“We come from a heavily colonized country where they adopted Christianity. I saw the way [my grandmother] navigated her relationship with that God. I saw all the parts, they were all already indigenous there. It wasn’t part of a pagan conflict or a pagan antithesis to that faith, it was her being already. The way she prayed, the way she spoke, the way she evangelized, was already an indigenous mode of contact and being that we would call pagan in this modern world. But it’s not pagan, it’s really just a mode of being that is so resistant to the colonized sovereign mode that it survives it without even any acknowledgment or any need for that resistance, because its resistance is already irreducible. Its resistance comes out of its irreducibility to coloniality.” — Elysia Crampton, Dazed, 2016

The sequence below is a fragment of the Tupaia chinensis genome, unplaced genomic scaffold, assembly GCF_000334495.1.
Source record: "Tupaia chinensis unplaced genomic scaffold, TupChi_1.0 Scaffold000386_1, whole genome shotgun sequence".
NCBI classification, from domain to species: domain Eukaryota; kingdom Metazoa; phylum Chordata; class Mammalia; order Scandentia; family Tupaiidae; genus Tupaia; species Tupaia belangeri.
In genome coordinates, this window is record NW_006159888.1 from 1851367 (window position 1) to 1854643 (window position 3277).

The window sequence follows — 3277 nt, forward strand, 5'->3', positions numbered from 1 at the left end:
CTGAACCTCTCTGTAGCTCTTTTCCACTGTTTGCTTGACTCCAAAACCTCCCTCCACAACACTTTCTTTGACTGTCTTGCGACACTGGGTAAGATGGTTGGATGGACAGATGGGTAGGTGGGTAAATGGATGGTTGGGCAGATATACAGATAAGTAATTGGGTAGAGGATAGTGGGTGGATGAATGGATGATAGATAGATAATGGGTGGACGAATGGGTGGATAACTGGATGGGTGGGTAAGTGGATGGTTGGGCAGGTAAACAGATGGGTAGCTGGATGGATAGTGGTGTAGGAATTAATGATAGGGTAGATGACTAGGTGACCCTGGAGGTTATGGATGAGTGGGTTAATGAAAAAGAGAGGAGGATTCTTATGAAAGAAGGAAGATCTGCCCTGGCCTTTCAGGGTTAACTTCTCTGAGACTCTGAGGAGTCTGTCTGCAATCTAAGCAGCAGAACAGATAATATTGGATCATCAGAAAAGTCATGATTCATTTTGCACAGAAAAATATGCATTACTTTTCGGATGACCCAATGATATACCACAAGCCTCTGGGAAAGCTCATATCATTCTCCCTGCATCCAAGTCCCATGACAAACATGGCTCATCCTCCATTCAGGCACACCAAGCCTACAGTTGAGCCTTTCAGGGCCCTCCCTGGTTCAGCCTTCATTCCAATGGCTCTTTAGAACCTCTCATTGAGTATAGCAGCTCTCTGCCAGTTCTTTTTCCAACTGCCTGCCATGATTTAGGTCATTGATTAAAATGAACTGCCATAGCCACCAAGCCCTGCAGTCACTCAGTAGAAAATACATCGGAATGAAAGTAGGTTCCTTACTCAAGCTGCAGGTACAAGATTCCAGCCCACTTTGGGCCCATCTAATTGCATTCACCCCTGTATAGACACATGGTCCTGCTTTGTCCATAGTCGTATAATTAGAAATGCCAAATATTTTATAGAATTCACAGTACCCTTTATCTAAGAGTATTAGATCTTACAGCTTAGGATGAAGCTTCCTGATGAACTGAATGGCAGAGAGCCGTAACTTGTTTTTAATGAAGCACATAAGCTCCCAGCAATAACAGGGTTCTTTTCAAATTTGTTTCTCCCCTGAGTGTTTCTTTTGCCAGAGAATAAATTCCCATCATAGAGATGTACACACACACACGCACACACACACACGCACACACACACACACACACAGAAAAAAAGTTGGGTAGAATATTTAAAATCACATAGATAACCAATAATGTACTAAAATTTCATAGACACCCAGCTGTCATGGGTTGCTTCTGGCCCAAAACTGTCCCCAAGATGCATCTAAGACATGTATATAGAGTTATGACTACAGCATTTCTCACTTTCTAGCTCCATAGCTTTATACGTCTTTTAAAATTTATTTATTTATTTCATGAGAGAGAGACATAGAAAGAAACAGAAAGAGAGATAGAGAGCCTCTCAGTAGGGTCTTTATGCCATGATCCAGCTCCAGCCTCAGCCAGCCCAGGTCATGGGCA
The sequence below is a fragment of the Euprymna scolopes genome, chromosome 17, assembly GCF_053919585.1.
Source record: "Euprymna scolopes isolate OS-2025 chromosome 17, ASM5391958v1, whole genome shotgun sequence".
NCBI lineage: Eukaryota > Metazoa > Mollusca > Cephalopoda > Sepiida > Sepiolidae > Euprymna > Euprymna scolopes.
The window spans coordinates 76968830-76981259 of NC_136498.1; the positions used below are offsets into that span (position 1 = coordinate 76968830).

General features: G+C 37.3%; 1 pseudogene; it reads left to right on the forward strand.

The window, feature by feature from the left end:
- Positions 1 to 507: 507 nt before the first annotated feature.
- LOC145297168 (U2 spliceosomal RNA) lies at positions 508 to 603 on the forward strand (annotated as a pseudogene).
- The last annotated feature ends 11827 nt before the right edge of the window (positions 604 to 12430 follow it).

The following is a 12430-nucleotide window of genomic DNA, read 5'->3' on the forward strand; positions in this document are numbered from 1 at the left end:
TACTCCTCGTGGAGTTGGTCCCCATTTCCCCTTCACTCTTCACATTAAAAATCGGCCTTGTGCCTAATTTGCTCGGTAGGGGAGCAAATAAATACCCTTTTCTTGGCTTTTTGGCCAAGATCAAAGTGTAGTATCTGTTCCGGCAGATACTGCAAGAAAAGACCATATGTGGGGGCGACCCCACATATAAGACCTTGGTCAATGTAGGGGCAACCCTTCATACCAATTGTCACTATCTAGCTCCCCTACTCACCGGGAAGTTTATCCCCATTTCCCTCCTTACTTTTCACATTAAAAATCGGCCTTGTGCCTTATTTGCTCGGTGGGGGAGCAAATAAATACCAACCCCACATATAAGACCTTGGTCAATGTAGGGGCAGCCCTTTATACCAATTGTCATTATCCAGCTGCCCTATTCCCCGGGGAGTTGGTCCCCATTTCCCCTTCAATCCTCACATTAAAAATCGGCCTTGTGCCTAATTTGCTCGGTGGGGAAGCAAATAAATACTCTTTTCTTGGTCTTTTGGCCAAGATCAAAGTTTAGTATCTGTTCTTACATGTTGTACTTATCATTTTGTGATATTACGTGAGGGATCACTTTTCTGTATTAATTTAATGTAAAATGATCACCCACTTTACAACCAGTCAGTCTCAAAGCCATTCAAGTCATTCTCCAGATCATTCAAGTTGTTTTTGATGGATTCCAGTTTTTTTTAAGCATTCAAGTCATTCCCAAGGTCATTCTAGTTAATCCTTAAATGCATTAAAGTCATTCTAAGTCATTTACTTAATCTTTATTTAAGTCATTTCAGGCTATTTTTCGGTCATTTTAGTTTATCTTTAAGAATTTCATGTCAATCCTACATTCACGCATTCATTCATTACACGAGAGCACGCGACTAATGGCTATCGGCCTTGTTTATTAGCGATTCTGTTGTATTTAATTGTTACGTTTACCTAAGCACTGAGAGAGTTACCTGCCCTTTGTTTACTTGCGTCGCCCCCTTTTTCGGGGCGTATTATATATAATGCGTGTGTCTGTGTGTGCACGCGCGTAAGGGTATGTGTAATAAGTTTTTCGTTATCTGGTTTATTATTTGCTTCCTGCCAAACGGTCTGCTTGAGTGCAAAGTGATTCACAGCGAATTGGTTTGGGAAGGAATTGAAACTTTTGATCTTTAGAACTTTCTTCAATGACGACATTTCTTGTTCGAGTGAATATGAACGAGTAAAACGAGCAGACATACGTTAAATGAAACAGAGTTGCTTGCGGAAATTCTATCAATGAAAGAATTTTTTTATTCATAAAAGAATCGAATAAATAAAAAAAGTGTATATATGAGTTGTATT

Elysia Crampton

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